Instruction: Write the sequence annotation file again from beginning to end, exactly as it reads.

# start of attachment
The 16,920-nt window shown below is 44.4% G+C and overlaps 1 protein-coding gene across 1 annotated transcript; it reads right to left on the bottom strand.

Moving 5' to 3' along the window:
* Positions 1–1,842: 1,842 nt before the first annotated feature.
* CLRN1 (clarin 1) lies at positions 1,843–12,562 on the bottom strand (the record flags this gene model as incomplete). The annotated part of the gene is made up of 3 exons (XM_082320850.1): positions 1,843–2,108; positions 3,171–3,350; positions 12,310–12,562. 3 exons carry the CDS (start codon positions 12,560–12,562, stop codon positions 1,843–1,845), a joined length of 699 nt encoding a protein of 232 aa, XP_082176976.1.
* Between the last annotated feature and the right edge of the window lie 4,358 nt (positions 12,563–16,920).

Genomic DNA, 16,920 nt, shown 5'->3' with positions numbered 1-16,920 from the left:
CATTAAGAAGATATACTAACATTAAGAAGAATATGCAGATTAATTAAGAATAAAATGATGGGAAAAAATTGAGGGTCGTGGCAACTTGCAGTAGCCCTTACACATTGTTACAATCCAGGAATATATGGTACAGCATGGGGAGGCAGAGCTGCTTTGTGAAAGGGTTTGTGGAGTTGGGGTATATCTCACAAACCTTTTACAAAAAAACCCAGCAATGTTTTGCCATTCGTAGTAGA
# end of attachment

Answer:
The 16,920-nt window shown below is 44.4% G+C and overlaps 1 protein-coding gene across 1 annotated transcript; it reads right to left on the bottom strand.

Moving 5' to 3' along the window:
* Positions 1–1,842: 1,842 nt before the first annotated feature.
* CLRN1 (clarin 1) lies at positions 1,843–12,562 on the bottom strand (the record flags this gene model as incomplete). The annotated part of the gene is made up of 3 exons (XM_082320850.1): positions 1,843–2,108; positions 3,171–3,350; positions 12,310–12,562. 3 exons carry the CDS (start codon positions 12,560–12,562, stop codon positions 1,843–1,845), a joined length of 699 nt encoding a protein of 232 aa, XP_082176976.1.
* Between the last annotated feature and the right edge of the window lie 4,358 nt (positions 12,563–16,920).

Genomic DNA, 16,920 nt, shown 5'->3' with positions numbered 1-16,920 from the left:
CATTAAGAAGATATACTAACATTAAGAAGAATATGCAGATTAATTAAGAATAAAATGATGGGAAAAAATTGAGGGTCGTGGCAACTTGCAGTAGCCCTTACACATTGTTACAATCCAGGAATATATGGTACAGCATGGGGAGGCAGAGCTGCTTTGTGAAAGGGTTTGTGGAGTTGGGGTATATCTCACAAACCTTTTACAAAAAAACCCAGCAATGTTTTGCCATTCGTAGTAGA